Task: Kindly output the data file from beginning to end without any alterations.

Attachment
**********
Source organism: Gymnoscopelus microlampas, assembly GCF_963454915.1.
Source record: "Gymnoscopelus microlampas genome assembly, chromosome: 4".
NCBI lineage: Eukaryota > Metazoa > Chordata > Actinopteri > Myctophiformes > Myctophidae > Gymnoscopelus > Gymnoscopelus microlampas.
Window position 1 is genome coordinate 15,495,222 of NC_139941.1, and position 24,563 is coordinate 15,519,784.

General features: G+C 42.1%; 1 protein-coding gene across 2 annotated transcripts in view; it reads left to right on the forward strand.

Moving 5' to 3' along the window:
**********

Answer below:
Source organism: Gymnoscopelus microlampas, assembly GCF_963454915.1.
Source record: "Gymnoscopelus microlampas genome assembly, chromosome: 4".
NCBI lineage: Eukaryota > Metazoa > Chordata > Actinopteri > Myctophiformes > Myctophidae > Gymnoscopelus > Gymnoscopelus microlampas.
Window position 1 is genome coordinate 15,495,222 of NC_139941.1, and position 24,563 is coordinate 15,519,784.

General features: G+C 42.1%; 1 protein-coding gene across 2 annotated transcripts in view; it reads left to right on the forward strand.

Moving 5' to 3' along the window: